Last Updated on January 7th, 2021
What is UTI?
Urinary Tract Infection (UTI) is one of the most common bacterial infections that are prevalent among people of all ages. Across the globe, they affect more than 80-100 million people per year. Women and infants are generally more vulnerable to such infections; the condition is relatively rare in boys and young men. Besides causing a lot of discomfort and pain, UTI can lead to serious damage to various organs and can even turn out to be fatal, if left untreated.
The urinary system in human body consists of kidneys, ureters, bladder and urethra. The functions of urinary system include regulation of blood pressure, blood volume, electrolytes, metabolites, ph level of blood and also to eliminate wastes from the body. In a healthy human body, kidneys filter urea from the blood stream which then along with water and other waste products forms urine. Two thin tubes known as Ureters then carry this urine from kidneys to the bladder. The bladder is a balloon like muscular organ which stores urine until it gets full and swells up, giving us the signal for nature’s call. Thereafter we expel urine through the opening called urethra. Male and female bodies have similar urinary system and the only difference in between the two, is in the length of urethra; which is shorter in females.
When the bacteria (mostly found to be Escherichia coli or E.Coli) residing in the gut get into the urine and enter the urinary tract through urethra, it triggers what we call as a Urinary Tract Infection. In few rare cases these infections can be caused by some fungi and virus too. Over the years, UTI’s have increasingly been health nemesis across the world and to make it worse these infections spread rapidly within the body.
It is important to know that a few groups of individuals have higher vulnerability towards these infections such as:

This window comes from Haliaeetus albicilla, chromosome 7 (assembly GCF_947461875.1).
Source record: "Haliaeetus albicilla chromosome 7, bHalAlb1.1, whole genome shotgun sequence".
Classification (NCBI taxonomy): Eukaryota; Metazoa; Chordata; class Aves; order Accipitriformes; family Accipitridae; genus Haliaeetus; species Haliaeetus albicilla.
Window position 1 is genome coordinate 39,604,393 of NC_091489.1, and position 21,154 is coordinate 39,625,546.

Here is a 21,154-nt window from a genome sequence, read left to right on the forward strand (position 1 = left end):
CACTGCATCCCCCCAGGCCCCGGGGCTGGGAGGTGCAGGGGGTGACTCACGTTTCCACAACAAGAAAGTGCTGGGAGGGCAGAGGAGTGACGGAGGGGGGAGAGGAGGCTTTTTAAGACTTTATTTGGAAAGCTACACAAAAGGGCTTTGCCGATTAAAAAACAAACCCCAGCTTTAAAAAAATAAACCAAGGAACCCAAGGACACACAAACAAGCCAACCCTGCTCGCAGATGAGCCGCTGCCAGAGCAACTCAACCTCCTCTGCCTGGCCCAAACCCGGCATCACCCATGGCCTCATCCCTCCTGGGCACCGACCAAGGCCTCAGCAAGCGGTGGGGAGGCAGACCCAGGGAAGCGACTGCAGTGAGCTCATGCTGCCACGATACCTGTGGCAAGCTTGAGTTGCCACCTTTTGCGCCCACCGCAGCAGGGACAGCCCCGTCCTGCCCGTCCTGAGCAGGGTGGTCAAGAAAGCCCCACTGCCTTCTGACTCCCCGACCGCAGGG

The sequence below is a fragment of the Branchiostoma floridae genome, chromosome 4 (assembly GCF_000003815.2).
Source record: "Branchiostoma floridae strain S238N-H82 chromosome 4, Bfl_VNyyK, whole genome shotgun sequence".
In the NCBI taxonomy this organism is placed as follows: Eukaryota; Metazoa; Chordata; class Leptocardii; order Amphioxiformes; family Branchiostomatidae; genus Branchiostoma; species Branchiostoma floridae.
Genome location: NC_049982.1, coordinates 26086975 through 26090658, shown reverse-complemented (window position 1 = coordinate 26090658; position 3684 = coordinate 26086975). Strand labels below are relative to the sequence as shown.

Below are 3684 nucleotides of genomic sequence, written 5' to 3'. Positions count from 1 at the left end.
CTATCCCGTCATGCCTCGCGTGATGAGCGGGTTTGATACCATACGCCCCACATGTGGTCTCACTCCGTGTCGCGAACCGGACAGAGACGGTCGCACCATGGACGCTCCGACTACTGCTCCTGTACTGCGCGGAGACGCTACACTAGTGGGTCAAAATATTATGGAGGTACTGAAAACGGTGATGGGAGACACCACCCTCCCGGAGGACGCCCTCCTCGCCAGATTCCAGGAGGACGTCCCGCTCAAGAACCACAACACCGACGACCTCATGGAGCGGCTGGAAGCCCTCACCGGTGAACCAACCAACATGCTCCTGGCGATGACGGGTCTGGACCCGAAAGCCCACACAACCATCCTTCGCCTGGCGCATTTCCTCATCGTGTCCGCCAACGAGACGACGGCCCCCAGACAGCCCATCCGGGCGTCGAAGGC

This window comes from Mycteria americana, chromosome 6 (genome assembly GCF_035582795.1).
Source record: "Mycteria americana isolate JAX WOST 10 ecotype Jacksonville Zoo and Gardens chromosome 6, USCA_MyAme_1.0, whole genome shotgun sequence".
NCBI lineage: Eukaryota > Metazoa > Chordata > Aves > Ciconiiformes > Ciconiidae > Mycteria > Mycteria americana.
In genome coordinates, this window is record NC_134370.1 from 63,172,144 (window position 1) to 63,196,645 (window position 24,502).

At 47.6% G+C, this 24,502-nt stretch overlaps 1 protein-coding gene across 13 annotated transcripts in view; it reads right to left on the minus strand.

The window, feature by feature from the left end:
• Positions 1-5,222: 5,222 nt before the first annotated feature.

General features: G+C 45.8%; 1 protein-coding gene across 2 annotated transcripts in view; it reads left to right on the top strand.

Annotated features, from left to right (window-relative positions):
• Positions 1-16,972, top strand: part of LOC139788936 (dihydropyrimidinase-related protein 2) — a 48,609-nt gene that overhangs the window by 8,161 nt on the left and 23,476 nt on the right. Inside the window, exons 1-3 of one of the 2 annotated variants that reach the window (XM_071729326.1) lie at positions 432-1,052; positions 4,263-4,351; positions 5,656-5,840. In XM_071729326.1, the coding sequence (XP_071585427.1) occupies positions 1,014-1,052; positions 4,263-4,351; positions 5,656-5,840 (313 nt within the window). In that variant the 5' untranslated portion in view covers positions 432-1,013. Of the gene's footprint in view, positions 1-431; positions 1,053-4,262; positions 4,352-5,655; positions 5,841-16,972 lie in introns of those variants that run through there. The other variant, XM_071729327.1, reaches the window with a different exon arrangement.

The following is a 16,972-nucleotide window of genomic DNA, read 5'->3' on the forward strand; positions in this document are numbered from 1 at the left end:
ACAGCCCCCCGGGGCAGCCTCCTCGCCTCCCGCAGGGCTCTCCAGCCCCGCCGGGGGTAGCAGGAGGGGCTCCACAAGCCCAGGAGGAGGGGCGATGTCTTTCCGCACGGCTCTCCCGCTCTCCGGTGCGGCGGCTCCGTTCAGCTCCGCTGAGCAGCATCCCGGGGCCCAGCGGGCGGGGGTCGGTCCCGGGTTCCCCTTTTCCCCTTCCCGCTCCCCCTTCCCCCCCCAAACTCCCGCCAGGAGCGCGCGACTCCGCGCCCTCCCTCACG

- Women; Women’s anatomy makes it easier for the bacteria of the rectum to contaminate the urine simply by having sex, taking a lot of baths, or wearing tight-fitting pants. The shorter length of their urethra further facilitates these bacteria with an easy and rapid access into the bladder. No wonder almost 20 % of the women in United States are found to be struggling with UTIs, which are very likely to reoccur also.
- Pregnant women: they also have higher chances getting urinary infections; which may cause serious complications in their pregnancy.
- Infants & toddlers: Children under the age of 2 years are also more likely to develop these infections.
- Elderly people: Specifically those who are bed ridden are found to be more susceptible towards such infections.
- Increased or longer use of catheters can also result in the onset of UTIs.
- Patients of Diabetes and hypertension also have higher probability of developing Urinary Tract infections.
Types of UTI:
When the bacteria gets the entry through Urethra, they start colonizing and escalating up through the urinary tract, towards the bladder, then to ureters and ultimately spreading over to the kidneys.
On the basis of the spread of these bacteria, UTI’s are broadly classified into two categories namely; Upper Urinary Tract Infections and Lower Upper Urinary Tract Infections.
The bladder and urethra together form the lower part of the Urinary tract. Any infection in this part of the system is known as Lower Urinary Tract Infections.